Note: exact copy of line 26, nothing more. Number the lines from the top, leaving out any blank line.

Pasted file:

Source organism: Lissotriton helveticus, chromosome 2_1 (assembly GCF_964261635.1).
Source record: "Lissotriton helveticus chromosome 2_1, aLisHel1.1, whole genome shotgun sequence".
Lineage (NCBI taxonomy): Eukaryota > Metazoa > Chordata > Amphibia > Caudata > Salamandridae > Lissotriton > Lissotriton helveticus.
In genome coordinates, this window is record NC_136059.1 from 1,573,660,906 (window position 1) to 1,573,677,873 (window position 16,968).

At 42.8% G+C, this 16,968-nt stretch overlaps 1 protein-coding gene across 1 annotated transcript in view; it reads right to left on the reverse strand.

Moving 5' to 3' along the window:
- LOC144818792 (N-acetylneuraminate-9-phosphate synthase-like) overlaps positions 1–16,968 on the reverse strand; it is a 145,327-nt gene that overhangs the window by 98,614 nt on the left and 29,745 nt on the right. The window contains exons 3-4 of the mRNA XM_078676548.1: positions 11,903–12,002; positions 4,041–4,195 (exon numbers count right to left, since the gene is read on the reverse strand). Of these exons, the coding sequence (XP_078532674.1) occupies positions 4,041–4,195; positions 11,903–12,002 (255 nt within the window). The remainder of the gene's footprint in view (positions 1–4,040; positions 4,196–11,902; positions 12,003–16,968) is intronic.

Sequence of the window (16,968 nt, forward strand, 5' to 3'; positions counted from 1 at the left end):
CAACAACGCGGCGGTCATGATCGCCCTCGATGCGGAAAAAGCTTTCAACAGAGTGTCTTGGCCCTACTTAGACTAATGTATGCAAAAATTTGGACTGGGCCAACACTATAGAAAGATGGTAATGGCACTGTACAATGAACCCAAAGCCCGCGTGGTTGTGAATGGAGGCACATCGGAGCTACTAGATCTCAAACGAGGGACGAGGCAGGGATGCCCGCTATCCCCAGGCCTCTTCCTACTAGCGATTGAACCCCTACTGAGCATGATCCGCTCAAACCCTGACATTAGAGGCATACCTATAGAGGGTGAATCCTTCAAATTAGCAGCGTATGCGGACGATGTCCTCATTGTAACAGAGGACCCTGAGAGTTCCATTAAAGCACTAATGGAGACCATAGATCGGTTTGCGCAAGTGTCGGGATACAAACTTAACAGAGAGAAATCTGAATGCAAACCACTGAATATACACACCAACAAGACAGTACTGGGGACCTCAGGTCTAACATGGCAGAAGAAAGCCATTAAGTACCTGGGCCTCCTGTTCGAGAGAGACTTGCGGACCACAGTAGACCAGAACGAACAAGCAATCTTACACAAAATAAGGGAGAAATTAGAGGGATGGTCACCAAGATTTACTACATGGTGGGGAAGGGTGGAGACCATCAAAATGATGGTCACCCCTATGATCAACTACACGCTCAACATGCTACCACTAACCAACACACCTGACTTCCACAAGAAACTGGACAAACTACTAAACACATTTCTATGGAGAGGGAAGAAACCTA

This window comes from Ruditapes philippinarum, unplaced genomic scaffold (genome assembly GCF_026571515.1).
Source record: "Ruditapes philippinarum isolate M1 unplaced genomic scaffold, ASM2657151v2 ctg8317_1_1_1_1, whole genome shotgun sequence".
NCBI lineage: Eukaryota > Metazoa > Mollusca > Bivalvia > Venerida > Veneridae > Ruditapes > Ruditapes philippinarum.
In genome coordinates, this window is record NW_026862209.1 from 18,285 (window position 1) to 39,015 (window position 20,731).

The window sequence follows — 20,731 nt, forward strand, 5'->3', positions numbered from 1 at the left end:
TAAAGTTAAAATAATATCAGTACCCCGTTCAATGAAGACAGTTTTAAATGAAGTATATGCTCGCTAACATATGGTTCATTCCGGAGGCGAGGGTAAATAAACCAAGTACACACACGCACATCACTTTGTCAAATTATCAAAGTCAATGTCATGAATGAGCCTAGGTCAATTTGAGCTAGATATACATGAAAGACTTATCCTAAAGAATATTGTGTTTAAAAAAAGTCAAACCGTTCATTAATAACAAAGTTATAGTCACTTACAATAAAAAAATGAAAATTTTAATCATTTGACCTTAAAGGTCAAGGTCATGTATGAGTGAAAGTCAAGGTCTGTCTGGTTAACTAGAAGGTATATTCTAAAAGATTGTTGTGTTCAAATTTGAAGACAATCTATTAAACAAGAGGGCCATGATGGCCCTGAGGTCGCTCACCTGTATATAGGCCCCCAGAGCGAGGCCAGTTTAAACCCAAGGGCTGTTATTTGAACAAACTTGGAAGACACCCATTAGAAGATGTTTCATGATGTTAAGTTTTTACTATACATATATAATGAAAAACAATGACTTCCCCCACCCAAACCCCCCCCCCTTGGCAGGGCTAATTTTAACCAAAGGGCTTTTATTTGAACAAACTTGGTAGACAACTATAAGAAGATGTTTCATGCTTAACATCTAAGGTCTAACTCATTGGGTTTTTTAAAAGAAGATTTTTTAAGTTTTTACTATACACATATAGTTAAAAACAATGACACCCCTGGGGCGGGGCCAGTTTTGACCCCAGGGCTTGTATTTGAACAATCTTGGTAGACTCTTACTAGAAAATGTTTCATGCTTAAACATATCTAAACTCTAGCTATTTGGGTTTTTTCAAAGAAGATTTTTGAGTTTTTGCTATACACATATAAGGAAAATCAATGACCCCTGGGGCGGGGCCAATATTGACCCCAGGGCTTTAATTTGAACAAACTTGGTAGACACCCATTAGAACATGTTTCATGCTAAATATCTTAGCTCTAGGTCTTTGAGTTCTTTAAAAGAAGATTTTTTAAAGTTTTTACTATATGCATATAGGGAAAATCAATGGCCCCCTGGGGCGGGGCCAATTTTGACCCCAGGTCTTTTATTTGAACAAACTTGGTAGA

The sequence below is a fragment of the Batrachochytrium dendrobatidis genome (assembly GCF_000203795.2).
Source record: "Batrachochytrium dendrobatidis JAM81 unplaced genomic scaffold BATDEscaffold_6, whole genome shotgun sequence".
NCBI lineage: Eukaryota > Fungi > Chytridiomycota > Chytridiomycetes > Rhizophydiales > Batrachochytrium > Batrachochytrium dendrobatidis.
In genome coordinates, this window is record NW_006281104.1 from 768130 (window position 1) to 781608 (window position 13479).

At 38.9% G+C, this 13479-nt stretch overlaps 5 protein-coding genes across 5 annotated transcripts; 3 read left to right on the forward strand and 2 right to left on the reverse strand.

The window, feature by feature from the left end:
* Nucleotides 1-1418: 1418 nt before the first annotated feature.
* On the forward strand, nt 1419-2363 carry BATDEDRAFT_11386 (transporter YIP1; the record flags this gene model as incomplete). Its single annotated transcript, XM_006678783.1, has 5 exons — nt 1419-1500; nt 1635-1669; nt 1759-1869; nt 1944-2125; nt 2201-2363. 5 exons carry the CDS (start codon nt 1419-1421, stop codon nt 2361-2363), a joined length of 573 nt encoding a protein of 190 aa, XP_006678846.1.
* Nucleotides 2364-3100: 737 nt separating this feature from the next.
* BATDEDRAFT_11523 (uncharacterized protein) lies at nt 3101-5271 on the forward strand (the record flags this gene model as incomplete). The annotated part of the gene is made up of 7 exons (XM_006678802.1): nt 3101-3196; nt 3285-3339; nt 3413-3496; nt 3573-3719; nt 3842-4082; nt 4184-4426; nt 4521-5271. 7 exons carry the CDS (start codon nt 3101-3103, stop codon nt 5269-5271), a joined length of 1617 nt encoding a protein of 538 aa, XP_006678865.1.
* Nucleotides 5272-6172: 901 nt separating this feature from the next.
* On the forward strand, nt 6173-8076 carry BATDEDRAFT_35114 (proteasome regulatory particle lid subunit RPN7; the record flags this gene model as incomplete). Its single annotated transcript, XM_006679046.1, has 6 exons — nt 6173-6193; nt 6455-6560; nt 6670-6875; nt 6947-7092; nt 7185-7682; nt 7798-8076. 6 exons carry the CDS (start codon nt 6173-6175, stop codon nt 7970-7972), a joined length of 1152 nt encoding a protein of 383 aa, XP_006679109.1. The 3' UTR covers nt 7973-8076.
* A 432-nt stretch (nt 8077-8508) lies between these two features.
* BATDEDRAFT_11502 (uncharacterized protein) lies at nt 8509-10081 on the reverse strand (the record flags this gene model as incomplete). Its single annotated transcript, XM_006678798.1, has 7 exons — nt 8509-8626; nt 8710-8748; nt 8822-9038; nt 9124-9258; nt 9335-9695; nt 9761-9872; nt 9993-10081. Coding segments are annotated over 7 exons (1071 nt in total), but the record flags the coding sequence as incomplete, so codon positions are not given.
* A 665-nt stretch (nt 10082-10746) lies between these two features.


* Nucleotides 5272-6172: 901 nt separating this feature from the next.